Bradbury Works, a community workspace in Gillett Square, Dalston, England, has reopened its doors. The existing 600-square-foot space was renovated, replacing 10 small shop units and adding two floors to create an additional 500 square feet of workspace. A prefabricated steel frame was used to accommodate the added space and was designed to be easily converted if needed. The goal was to maintain the strengths of the existing building while providing space for different types of work. Facing the square, a 10-square-meter glass-fronted shop is completely open. The shutters can be kept closed for security and privacy, but left wide open, with vibrant signage, the atmosphere can change from space to space.
The Victorian-style brick terrace is maintained but has been renovated and refurbished to accommodate the existing shops, bars, and restaurants that fronted Bradbury Street, while offering small and medium-sized workspace units from 10 to 36 square meters upstairs. Access to the upstairs units is via a double-height exterior terrace that wraps around the roof like a warehouse. Picnic tables, green ferns, and vines invite residents to gather and spend time together year-round and connect the space to the plaza. A private mezzanine level in the third-floor workspace is accessed via a south-facing outdoor deck. There are no internal partitions here, making it easy to rearrange the space.
The new building is accessed through the existing entrance, which is newly covered in glass, creating a completely fresh impression. The stairs and entrance were repainted in cyan, magenta, yellow, and key (black). These are CMYK colors that combine four simple and strikingly contrasting colors to create a countless number of occasions, reflecting the idea that the building will be a cultural venue that is greater than the sum of its parts. Elsewhere, a simple color palette of muted gray floors and white-painted walls was used to allow tenant organizations to tailor the space to their specific needs and unique personalities.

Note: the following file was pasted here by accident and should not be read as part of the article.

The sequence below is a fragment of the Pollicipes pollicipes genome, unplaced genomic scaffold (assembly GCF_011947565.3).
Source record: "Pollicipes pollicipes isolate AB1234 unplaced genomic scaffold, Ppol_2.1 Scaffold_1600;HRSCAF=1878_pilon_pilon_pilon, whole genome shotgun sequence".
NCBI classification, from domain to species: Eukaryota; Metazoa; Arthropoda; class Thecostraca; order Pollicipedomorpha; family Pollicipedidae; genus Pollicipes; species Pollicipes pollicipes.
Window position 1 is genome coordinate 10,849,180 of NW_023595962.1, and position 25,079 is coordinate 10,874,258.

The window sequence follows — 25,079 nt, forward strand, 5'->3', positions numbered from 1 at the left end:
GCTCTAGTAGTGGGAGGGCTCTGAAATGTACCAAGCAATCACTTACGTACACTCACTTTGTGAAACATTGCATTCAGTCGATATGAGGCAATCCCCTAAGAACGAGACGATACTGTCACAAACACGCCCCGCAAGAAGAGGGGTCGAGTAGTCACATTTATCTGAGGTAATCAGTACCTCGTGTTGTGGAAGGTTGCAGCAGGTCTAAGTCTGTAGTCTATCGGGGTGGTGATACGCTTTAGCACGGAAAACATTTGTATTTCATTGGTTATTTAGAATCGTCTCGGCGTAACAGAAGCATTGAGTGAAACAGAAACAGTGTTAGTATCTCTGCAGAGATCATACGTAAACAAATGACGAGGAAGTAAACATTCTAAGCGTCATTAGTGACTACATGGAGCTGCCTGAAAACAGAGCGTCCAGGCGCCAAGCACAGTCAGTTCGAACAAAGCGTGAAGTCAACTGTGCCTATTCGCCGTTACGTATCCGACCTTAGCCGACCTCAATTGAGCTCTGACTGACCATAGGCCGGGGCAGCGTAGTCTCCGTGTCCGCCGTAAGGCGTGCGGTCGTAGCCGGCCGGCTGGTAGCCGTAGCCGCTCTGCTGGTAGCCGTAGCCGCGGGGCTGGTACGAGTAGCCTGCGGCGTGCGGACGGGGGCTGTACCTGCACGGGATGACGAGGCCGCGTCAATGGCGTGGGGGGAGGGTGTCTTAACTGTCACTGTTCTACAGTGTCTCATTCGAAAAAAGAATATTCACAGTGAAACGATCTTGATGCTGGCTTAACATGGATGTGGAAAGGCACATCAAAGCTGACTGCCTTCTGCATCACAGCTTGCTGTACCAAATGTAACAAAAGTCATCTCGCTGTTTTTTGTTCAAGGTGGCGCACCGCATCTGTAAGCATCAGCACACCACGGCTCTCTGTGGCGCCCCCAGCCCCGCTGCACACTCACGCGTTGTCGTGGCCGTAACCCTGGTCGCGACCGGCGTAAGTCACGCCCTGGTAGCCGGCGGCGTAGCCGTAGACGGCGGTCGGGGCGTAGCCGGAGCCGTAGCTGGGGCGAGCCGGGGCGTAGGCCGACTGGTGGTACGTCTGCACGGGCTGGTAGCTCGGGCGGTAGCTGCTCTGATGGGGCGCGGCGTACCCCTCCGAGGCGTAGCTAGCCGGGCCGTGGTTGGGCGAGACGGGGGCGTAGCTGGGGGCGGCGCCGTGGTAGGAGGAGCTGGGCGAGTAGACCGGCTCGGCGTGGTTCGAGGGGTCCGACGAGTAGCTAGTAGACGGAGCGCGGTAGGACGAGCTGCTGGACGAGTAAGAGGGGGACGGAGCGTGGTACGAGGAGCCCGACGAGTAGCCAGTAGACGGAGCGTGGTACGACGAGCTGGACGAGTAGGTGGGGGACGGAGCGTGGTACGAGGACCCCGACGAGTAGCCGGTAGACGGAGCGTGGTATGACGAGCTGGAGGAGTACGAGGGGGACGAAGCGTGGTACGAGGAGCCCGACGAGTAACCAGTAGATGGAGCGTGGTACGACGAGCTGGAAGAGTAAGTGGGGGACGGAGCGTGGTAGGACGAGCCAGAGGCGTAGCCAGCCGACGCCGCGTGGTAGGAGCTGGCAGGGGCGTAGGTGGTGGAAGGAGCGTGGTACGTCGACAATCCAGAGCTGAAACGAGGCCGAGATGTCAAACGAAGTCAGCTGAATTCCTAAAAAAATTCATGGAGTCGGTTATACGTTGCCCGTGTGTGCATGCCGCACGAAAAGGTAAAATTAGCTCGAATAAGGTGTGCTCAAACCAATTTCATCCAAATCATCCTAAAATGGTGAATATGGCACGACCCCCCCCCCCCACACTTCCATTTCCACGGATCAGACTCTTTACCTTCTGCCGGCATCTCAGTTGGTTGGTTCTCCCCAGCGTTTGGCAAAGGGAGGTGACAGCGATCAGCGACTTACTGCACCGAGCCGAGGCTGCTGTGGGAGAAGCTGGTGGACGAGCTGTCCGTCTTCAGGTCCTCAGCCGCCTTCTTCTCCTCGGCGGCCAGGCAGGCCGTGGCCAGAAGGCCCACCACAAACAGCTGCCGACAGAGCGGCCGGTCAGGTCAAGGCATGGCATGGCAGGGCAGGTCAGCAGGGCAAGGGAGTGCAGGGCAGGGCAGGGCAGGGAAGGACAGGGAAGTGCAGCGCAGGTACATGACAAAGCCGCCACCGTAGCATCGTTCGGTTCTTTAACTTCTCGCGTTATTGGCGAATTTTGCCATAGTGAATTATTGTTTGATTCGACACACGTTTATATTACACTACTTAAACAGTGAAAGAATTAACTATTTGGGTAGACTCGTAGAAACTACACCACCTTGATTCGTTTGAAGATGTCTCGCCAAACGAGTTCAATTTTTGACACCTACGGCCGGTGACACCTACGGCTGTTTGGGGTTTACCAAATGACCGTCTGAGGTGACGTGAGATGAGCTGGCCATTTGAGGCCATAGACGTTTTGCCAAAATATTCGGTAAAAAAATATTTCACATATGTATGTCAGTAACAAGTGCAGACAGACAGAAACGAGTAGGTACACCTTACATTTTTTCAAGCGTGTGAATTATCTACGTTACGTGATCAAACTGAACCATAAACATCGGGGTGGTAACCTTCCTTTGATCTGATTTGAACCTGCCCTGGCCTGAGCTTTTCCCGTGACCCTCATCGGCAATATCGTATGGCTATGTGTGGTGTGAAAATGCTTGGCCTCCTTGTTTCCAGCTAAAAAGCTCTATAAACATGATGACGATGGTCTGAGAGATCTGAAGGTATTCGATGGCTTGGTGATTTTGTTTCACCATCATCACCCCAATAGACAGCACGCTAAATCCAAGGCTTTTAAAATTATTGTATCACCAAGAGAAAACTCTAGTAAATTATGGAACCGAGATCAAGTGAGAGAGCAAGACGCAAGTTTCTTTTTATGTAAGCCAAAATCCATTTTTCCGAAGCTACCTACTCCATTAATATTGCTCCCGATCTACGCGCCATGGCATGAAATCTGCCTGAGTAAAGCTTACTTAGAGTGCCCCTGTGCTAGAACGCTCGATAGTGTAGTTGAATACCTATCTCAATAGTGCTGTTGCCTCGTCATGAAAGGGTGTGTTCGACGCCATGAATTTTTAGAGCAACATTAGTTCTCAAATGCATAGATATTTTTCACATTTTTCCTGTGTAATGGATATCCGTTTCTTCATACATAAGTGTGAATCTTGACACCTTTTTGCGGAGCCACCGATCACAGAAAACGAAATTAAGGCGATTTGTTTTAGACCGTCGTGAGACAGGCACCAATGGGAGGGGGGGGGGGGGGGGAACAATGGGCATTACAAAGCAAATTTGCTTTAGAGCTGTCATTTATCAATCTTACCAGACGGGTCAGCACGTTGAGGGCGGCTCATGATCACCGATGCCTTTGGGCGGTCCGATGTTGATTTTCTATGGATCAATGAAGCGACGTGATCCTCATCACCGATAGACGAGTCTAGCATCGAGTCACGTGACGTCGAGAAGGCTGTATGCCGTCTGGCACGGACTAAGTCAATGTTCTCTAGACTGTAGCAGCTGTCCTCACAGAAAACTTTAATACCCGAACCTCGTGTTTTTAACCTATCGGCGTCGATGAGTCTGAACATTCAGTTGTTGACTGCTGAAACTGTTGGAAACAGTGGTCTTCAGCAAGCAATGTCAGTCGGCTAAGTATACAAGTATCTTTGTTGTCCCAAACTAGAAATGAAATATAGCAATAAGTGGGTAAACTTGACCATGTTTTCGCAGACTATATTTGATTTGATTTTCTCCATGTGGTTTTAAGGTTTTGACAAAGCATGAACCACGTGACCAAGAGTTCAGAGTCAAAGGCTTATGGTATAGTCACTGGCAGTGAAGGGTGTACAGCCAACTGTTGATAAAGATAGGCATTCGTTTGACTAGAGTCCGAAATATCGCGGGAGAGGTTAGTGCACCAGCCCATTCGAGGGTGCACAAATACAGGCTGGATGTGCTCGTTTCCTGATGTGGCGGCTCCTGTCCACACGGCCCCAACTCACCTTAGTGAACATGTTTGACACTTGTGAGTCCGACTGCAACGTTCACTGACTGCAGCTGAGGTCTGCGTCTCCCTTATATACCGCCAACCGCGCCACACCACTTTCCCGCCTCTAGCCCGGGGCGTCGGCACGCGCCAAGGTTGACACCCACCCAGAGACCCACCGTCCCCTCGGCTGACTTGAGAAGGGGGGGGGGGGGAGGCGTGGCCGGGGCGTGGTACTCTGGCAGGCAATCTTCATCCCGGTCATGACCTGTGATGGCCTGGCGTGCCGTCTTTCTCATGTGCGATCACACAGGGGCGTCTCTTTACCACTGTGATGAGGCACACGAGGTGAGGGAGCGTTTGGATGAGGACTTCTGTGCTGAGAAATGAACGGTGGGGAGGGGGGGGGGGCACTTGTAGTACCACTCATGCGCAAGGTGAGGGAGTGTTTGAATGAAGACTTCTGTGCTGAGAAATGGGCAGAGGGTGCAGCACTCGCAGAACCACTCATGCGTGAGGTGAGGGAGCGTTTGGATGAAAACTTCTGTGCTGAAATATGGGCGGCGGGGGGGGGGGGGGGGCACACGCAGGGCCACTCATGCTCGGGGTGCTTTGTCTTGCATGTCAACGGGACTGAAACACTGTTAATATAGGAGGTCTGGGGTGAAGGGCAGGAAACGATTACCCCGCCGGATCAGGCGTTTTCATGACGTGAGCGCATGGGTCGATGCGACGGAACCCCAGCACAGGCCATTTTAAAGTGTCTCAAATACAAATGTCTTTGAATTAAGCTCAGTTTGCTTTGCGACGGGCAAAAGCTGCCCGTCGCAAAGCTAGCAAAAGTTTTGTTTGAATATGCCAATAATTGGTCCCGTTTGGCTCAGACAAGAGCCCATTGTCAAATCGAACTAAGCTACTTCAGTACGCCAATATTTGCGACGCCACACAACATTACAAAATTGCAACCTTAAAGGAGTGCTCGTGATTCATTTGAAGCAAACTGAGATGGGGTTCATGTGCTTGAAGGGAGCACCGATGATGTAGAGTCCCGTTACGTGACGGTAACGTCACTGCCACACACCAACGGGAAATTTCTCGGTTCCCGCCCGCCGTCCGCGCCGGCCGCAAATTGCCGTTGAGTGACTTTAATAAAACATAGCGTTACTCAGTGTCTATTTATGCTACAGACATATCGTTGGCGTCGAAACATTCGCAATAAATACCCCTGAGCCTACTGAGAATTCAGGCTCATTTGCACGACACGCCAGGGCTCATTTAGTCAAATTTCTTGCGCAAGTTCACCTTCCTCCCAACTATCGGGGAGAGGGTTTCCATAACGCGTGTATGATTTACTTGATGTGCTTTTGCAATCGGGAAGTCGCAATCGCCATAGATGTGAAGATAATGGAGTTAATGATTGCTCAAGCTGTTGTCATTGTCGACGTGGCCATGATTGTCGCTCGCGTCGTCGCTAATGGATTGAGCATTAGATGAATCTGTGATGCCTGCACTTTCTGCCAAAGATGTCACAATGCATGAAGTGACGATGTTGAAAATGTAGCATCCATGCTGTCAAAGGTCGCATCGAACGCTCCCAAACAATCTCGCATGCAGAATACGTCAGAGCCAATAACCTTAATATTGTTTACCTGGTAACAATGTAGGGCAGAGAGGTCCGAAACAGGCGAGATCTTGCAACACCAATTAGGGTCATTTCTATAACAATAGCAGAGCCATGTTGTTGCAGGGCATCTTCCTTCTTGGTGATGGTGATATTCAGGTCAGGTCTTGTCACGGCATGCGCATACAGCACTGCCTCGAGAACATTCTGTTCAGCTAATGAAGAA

The majority of the building is clad in polycarbonate panels, with an untreated matte aluminum sheet and corrugated roof. The translucent nature of the lightweight material, which reflects light, allows the brick façade and terraces to peek through. At the same time, the work and relaxation areas behind the façade are flooded with light. During the day, the surrounding c olors change with the sky and sunlight, and at night, the building glows brightly in the dark.
Project: Bradbury Works / Location: Dalston, London / Architect: [Y/N] Studio / Project team: Alex Smith, Maegan Icke, Elena Gruber, Roxani Tseranidou, Margherita Zompa, Carolina Borgatti, Ezmira Peraj, Ainhoa Valle / Project management: Helios Project Management / Structural engineer: Engenuiti / Mechanical and electrical engineer: Thornley and Lumb / Quantity surveyor: Beacon Project Services / Planning consultant: JMS Planning and Development / Collaborating architect: Hawkins\Brown (initial stages only) / Interior designer: [Y/N] Studio / Heritage consultant: KM Heritage / Daylight and sunlight: Schroeders Begg / Monitoring surveyor: Gerald Eve / Additional funding: Greater London Authority (under The Local Enterprise Partnership for London), Unity Trust Bank, Hackney Council/ Main contractor: Vortex Interiors / Client: Hackney Co-operative Developments CIC / Use: Workspace, Commercial, Refurbishment / Existing GIA: 1036m² / Additional GIA: 542m² / Total GIA: 1578m² / Date: 2017-2022 / Completion: 2022.12 / Photograph: ©French and Tye (courtesy of the architect)